Huffpost Media

Here's One Way Jose Antonio Vargas Is Already Winning His Fight

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FILE - In this June 28, 2011, file photo, Pulitzer Prize winning journalist and immigration reform activist Jose Antonio Vargas, listens as Homeland Security Secretary Janet Napolitano and Education Secretary Arne Duncan testify at a hearing regarding immigration reform and the DREAM Act on Capitol Hill in Washington. Legal immigrants living in the U.S. now surpass in number those who entered the country illegally, reflecting a dwindling inflow of Latino migrants that is creating political press | ASSOCIATED PRESS

While the detention of Pulitzer Prize-winning journalist, undocumented immigrant and activist Jose Antonio Vargas in Texas on Tuesday is a personal setback for him, the way the media has handled the story shows how effective Vargas and other advocates have been in changing the terms of the debate surrounding immigration in the United States.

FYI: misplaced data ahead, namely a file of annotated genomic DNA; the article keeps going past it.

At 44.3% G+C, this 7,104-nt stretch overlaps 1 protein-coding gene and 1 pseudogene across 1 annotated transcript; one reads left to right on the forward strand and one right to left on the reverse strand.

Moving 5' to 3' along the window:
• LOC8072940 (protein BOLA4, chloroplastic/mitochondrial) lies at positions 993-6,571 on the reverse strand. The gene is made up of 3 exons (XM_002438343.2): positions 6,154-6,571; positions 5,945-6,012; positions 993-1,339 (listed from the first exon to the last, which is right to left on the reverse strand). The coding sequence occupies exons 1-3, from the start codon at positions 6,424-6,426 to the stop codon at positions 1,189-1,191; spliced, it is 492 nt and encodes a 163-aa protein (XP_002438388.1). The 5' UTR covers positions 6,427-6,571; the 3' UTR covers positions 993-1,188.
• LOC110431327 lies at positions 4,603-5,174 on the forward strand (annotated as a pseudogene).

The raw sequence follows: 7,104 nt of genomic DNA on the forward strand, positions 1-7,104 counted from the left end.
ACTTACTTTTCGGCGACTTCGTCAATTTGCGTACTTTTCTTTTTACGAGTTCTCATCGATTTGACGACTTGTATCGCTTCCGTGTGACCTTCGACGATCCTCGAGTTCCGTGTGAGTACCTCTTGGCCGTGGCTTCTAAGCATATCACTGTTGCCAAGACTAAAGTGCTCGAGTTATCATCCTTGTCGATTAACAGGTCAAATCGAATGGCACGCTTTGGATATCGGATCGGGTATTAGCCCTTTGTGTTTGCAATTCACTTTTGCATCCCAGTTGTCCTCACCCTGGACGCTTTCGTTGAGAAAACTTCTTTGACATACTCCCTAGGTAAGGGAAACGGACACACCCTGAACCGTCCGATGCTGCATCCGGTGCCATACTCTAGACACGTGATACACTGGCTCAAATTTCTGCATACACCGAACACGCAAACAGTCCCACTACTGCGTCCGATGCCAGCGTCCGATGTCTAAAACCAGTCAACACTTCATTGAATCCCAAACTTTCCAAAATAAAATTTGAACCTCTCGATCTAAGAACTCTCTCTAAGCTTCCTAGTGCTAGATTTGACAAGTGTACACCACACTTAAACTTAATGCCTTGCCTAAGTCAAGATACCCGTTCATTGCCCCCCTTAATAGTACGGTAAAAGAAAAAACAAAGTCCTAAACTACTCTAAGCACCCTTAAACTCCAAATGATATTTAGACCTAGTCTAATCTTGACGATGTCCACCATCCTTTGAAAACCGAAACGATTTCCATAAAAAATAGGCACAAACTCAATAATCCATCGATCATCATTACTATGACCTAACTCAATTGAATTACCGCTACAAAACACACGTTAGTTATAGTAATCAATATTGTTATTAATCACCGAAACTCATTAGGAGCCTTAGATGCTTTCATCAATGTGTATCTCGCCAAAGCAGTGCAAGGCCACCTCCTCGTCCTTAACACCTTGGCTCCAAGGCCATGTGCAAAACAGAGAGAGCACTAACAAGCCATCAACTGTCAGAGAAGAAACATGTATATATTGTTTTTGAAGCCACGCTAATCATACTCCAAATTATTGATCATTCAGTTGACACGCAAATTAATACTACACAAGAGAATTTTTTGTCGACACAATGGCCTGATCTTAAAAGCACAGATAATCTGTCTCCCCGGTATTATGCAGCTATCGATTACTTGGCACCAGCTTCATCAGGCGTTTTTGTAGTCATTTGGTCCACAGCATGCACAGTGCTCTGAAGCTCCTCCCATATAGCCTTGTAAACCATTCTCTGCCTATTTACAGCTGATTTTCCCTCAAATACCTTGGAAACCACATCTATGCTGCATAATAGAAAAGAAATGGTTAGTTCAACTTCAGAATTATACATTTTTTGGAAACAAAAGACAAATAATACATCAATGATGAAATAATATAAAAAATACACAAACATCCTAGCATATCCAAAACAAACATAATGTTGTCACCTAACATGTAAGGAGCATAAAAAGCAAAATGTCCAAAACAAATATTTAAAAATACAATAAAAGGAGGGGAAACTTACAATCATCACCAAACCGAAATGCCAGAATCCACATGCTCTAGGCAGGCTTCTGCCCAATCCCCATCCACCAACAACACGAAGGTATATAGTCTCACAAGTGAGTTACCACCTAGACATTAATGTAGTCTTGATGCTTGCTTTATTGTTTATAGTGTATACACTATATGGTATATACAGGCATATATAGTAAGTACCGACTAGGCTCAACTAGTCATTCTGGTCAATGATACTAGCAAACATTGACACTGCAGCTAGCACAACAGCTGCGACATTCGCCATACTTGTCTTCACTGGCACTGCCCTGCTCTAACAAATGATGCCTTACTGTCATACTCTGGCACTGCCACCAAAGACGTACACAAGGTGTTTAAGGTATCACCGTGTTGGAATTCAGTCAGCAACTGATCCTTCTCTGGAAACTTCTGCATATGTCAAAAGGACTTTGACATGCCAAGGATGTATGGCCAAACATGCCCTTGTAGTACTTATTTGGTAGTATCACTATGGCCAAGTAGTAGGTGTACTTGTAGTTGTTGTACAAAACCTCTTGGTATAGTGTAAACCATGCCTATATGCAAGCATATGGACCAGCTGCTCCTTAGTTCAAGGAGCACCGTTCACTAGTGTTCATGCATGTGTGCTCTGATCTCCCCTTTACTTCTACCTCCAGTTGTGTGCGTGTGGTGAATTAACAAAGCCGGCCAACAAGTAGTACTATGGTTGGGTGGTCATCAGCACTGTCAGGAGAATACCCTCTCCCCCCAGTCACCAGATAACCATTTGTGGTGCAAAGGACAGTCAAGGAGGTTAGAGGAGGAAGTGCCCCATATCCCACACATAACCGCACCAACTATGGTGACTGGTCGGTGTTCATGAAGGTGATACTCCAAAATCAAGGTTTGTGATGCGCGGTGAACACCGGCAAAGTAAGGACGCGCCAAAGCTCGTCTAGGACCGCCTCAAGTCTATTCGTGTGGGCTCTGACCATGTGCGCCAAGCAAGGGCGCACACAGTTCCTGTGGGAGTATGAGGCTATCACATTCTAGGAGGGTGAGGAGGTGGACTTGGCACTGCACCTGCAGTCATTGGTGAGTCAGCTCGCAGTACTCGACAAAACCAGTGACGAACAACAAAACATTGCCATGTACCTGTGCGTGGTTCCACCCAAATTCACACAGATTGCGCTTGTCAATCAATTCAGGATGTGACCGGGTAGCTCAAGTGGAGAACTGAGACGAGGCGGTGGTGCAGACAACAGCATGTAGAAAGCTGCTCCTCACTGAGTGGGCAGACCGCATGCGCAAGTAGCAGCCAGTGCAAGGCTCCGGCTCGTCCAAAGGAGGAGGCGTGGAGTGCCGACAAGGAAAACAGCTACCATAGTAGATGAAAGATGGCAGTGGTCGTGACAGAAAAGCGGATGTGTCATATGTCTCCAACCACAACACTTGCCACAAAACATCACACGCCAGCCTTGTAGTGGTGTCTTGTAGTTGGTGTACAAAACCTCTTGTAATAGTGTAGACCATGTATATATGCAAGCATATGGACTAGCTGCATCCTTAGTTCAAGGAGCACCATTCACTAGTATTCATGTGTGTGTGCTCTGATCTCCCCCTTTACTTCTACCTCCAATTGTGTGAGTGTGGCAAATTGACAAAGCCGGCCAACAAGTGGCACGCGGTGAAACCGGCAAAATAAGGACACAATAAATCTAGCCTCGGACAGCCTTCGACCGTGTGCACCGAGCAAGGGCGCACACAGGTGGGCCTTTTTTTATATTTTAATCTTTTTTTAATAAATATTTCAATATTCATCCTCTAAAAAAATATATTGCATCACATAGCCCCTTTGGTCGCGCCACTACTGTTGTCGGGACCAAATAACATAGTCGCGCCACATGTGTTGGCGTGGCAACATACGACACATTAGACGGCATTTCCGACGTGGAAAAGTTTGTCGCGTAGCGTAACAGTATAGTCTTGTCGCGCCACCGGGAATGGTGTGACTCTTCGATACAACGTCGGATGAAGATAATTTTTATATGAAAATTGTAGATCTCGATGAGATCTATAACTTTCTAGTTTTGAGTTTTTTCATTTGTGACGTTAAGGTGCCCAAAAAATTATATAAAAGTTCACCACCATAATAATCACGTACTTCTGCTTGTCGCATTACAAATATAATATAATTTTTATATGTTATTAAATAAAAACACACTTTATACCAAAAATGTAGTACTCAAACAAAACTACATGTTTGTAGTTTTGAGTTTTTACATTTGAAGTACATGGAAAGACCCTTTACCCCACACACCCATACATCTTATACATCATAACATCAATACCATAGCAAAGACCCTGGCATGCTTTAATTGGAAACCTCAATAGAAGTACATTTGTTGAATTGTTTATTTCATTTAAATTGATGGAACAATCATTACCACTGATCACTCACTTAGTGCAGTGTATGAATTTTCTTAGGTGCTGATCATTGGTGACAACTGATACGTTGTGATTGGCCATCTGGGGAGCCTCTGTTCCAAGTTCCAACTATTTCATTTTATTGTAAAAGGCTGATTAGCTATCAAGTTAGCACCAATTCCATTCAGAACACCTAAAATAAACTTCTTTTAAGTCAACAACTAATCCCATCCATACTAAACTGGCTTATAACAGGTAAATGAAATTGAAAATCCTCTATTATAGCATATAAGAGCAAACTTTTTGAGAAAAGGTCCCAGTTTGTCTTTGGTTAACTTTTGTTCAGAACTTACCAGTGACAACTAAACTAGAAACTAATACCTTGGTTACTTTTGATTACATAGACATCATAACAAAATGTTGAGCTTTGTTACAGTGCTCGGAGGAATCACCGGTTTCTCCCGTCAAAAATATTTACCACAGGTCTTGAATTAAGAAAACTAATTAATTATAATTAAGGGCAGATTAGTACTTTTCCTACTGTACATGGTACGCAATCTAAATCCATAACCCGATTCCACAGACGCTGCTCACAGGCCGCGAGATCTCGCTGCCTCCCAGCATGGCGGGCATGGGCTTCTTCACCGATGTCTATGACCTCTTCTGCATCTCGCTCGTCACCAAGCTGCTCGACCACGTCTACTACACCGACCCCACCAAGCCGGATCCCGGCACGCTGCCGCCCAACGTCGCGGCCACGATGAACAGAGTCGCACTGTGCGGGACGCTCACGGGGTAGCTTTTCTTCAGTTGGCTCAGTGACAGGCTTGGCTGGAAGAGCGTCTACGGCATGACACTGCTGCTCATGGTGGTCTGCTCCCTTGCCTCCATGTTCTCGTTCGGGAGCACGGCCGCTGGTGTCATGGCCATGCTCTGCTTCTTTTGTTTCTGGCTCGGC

One of the main media battles immigrant-rights activists have fought over the years is the push for journalists to stop using the term "illegal immigrant."

In a 2012 speech, Vargas—a former HuffPost editor—described why people found the label so offensive.

"The term dehumanizes and marginalizes the people it seeks to describe," he said. "Think of it this way, in what other context do we call someone illegal?"

Multiple outlets eventually pledged to curb or drop their use of "illegal immigrant." The fruits of that fight could be seen in how Vargas was described in the press coverage of his detention.

The New York Times called Vargas "an undocumented Filipino immigrant who is arguably the most high-profile leader of the immigrants’ rights movement."

The Los Angeles Times called him an "undocumented immigrant." So did the Washington Post, and Newsweek, and CNN, and Politico, and USA Today, and the Dallas Morning News, and McAllen's local paper, The Monitor.

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